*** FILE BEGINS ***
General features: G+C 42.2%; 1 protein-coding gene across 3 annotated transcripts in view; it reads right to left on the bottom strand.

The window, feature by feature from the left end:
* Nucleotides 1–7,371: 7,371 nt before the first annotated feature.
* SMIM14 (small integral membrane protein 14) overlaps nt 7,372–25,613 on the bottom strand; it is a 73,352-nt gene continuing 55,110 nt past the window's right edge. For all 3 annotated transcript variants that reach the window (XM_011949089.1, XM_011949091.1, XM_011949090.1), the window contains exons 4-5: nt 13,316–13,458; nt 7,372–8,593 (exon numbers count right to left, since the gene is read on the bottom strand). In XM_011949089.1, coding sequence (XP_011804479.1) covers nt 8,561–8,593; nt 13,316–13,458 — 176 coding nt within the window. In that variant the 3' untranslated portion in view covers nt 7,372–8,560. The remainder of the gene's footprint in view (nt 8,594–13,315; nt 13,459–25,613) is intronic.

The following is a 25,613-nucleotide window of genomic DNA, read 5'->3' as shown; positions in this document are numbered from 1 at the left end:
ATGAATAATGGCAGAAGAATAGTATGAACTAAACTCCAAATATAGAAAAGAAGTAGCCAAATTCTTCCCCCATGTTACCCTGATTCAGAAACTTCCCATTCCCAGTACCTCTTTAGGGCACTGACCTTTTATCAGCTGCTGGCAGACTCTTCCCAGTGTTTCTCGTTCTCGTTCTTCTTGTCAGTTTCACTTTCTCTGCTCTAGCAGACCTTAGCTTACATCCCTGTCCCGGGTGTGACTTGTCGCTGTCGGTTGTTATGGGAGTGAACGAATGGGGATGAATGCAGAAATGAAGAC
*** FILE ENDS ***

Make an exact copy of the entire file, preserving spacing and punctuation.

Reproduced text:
General features: G+C 42.2%; 1 protein-coding gene across 3 annotated transcripts in view; it reads right to left on the bottom strand.

The window, feature by feature from the left end:
* Nucleotides 1–7,371: 7,371 nt before the first annotated feature.
* SMIM14 (small integral membrane protein 14) overlaps nt 7,372–25,613 on the bottom strand; it is a 73,352-nt gene continuing 55,110 nt past the window's right edge. For all 3 annotated transcript variants that reach the window (XM_011949089.1, XM_011949091.1, XM_011949090.1), the window contains exons 4-5: nt 13,316–13,458; nt 7,372–8,593 (exon numbers count right to left, since the gene is read on the bottom strand). In XM_011949089.1, coding sequence (XP_011804479.1) covers nt 8,561–8,593; nt 13,316–13,458 — 176 coding nt within the window. In that variant the 3' untranslated portion in view covers nt 7,372–8,560. The remainder of the gene's footprint in view (nt 8,594–13,315; nt 13,459–25,613) is intronic.

The following is a 25,613-nucleotide window of genomic DNA, read 5'->3' as shown; positions in this document are numbered from 1 at the left end:
ATGAATAATGGCAGAAGAATAGTATGAACTAAACTCCAAATATAGAAAAGAAGTAGCCAAATTCTTCCCCCATGTTACCCTGATTCAGAAACTTCCCATTCCCAGTACCTCTTTAGGGCACTGACCTTTTATCAGCTGCTGGCAGACTCTTCCCAGTGTTTCTCGTTCTCGTTCTTCTTGTCAGTTTCACTTTCTCTGCTCTAGCAGACCTTAGCTTACATCCCTGTCCCGGGTGTGACTTGTCGCTGTCGGTTGTTATGGGAGTGAACGAATGGGGATGAATGCAGAAATGAAGAC